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Know What You’re Chewing

holding a can of chew tobacco with a pinch in two fingers

Cpl. Paul Peterson

In this Article:

  • Smokeless tobacco is highly addictive.
  • Soldiers who chew, dip, or snuff have a higher risk of cancer.
  • The ingredients in chew, dip, and snuff are plain old nasty.

Picture the fuel nozzle at a gas station pump. Odds are it’s not something you’d put in your mouth, and you’d squirm if someone else did.

So why do so many Soldiers turn a blind eye when a buddy packs a plug of dip, chew, or snuff into his mouth?

Smokeless tobacco products are made of stuff also found in motor fuel, bug sprays, and nuclear waste.

Smokeless tobacco has five times the amount of nicotine as cigarettes, making it extremely addictive. One can of chew is equal to four packs of cigarettes.

People who dip, chew, or snuff tobacco run the same risk of gum disease, heart disease, and addiction as cigarette smokers. Even worse, smokeless tobacco users run an even greater risk of getting oral cancer, which kills more than 40 percent of its victims within five years of diagnosis.

If a fellow Soldier or you are thinking about quitting, you have a lot of options. UCanQuit2.org’s text messaging program sends coaching tips, advice, and encouragement directly to your mobile device.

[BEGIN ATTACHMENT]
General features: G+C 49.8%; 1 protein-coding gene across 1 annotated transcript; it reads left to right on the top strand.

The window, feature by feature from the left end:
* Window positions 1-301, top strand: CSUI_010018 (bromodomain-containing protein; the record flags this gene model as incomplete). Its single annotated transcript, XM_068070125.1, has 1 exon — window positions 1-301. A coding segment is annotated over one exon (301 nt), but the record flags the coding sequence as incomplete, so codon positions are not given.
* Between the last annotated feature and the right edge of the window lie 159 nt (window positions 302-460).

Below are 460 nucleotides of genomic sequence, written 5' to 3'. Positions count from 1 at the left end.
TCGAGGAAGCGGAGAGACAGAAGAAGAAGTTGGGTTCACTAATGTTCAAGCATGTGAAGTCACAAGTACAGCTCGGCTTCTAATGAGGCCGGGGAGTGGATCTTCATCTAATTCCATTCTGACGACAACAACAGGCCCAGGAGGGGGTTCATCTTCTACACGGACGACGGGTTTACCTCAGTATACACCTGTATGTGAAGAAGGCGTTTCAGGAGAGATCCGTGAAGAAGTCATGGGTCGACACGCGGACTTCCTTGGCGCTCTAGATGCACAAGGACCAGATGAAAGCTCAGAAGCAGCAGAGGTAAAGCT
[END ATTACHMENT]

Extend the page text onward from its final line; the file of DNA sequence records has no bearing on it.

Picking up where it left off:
What’s in dip, chew and snuff?

There are some nasty ingredients in smokeless tobacco:

  • Arsenic: a poison used in insecticides, rat poison, and anchoring cement used to build houses
  • Cyanide: a poison found in chemical weapons and car exhaust
  • Polonium 210: a highly radioactive and chemically toxic element found in nuclear waste
  • N-Nitrosamines: cancer causing toxins found in brake fluid and granite counter-top cleaners
  • Formaldehyde: a cancer causing chemical found in glue and gas stoves. Also used to preserve corpses
  • Cadmium: found in motor oil and gear oil
  • Benzene: found in unleaded gasoline, car engine degreasers, insecticides, motor oil and paint
  • Lead: a poison found in high-mileage motor oil and ceramic glaze
  • Uranium 235: a toxic chemical used in nuclear reactors and nuclear weapons such as the World War II atomic bomb dropped on Nagasaki, Japan.